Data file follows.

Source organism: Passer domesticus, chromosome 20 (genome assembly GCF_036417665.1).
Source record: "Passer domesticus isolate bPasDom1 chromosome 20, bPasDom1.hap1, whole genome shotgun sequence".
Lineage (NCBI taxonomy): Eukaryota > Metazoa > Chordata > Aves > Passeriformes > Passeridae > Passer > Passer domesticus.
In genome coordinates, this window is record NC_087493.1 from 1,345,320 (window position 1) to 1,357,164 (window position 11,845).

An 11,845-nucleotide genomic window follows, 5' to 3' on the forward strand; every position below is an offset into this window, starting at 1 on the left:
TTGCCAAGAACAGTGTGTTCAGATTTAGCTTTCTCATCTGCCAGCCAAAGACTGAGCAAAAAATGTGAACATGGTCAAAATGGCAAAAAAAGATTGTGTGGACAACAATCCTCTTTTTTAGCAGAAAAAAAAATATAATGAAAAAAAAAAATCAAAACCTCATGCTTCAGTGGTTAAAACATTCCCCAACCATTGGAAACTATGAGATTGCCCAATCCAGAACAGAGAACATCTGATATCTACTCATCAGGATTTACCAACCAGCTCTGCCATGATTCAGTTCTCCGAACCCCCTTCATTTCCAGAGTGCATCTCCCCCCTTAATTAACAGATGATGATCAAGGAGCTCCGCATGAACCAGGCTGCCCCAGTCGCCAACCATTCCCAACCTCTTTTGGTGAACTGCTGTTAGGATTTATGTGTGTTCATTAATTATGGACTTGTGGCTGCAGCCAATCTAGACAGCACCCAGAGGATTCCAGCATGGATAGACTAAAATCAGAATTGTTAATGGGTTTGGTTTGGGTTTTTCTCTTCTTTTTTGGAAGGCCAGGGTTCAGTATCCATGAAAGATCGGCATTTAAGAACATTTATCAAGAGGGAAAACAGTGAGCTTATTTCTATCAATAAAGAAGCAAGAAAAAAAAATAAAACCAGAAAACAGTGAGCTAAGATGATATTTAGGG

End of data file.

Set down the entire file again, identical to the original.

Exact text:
Source organism: Passer domesticus, chromosome 20 (genome assembly GCF_036417665.1).
Source record: "Passer domesticus isolate bPasDom1 chromosome 20, bPasDom1.hap1, whole genome shotgun sequence".
Lineage (NCBI taxonomy): Eukaryota > Metazoa > Chordata > Aves > Passeriformes > Passeridae > Passer > Passer domesticus.
In genome coordinates, this window is record NC_087493.1 from 1,345,320 (window position 1) to 1,357,164 (window position 11,845).

An 11,845-nucleotide genomic window follows, 5' to 3' on the forward strand; every position below is an offset into this window, starting at 1 on the left:
TTGCCAAGAACAGTGTGTTCAGATTTAGCTTTCTCATCTGCCAGCCAAAGACTGAGCAAAAAATGTGAACATGGTCAAAATGGCAAAAAAAGATTGTGTGGACAACAATCCTCTTTTTTAGCAGAAAAAAAAATATAATGAAAAAAAAAAATCAAAACCTCATGCTTCAGTGGTTAAAACATTCCCCAACCATTGGAAACTATGAGATTGCCCAATCCAGAACAGAGAACATCTGATATCTACTCATCAGGATTTACCAACCAGCTCTGCCATGATTCAGTTCTCCGAACCCCCTTCATTTCCAGAGTGCATCTCCCCCCTTAATTAACAGATGATGATCAAGGAGCTCCGCATGAACCAGGCTGCCCCAGTCGCCAACCATTCCCAACCTCTTTTGGTGAACTGCTGTTAGGATTTATGTGTGTTCATTAATTATGGACTTGTGGCTGCAGCCAATCTAGACAGCACCCAGAGGATTCCAGCATGGATAGACTAAAATCAGAATTGTTAATGGGTTTGGTTTGGGTTTTTCTCTTCTTTTTTGGAAGGCCAGGGTTCAGTATCCATGAAAGATCGGCATTTAAGAACATTTATCAAGAGGGAAAACAGTGAGCTTATTTCTATCAATAAAGAAGCAAGAAAAAAAAATAAAACCAGAAAACAGTGAGCTAAGATGATATTTAGGG